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    This is a Homunculus argument, as now the question is "How do I prove that the box is not malicious?"
    – MechMK1
    Aug 15 '21 at 20:35
  • 14
    On the contrary, the entire goal of e.g. capability based systems is to isolate what specific pieces of code can do. Auditing entire codebases is not usually practical, cost efficient or even effective. Hence the rise of putting things in boxes with limited permissions, there are many ways of doing this. An ad blocker could fundamentally be a function that is given an URL and that returns a bool, true for accept, no for block. The proof then needs to show that the box is strong, i.e. the code cannot break out, and proof that a bad set of decisions is not an unacceptable risk to the user.
    – Max Murphy
    Aug 15 '21 at 20:47
  • 1
    @MaxMurphy the code for your box to hold the blackbox is likely more complex than OP's application code... same goes for proving it does have certain properties. sandboxing is fine, but proving it is safe is fun and from an effort perspective imho only worthwhile if the same sandbox is used for multiple projects. Aug 15 '21 at 23:22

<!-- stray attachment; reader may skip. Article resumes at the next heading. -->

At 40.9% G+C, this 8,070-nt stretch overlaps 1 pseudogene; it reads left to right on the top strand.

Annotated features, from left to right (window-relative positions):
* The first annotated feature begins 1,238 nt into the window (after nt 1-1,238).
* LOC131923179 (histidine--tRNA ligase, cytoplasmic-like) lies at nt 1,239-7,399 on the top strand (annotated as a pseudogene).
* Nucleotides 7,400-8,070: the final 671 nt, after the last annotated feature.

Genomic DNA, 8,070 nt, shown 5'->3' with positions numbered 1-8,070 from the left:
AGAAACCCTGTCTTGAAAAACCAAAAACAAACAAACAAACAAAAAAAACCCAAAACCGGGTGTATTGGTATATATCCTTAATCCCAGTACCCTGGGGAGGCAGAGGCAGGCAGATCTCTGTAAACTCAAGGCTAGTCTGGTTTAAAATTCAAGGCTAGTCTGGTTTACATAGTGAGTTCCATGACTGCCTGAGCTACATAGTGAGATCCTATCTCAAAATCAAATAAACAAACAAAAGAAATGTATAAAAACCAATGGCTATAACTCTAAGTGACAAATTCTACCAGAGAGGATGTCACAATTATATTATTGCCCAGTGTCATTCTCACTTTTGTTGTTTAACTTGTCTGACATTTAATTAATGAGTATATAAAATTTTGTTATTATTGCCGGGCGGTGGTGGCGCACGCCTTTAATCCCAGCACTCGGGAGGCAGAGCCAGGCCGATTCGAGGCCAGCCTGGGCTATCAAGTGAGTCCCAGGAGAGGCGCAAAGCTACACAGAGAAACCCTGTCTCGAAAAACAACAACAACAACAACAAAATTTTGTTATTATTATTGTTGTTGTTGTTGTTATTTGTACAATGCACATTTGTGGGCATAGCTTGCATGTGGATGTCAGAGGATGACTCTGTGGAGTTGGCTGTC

• 8
    Adobe spent twenty years trying (and failing) to do this with Flash.
    – Mark
    Aug 16 '21 at 0:11
  • 5
    @MechMK1 Except there are trusted sandbox systems with visible source code.
    – user253751
    Aug 16 '21 at 8:32
6

Basically, you cannot prove negative.

This includes, but is not limited, to proving absence of intended malicious functions or vulnerabilities that can be used in malicious way.

Obfuscation is not related to this fundamental problem.

What's worse, your obfuscation tool may (both intentionally and by mistake) introduce vulnerabilities that don't exist in your original code. This way your obfuscated code may be malicious without you knowing that fact.

What can be done, then?

You may ask a trusted (by both parties) third party to audit your (unobfuscated) code.

You may as well ask someone to audit your obfuscation tool.

You may be unlucky because no such trusted third party exists or you may not afford their services.

You may as well fail the audit. It happens.


The best tool you may use to build trust is your reputation.

5

Ultimately, this is about trusting not just that the code works as intended, but that the obfuscation step doesn't add more, undocumented steps. Which ultimately means trusting the people who made the code being obfuscated, and the people who made the obfuscator.

I mentioned above in a comment about Ken Thompson's thesis on Reflections on Trusting Trust, and I'll attempt to summarize it for others as I understand it.

The target in Ken Thompson's thesis was the C Compiler, a tool used to convert C code written for human readability into machine code that could be run by the computer itself to achieve goals. For our purposes, it's similar to the obfuscation generation tool you wrote for your JavaScript ad blocker.

The attack in question on the C Compiler is described as such (Well, paraphrased):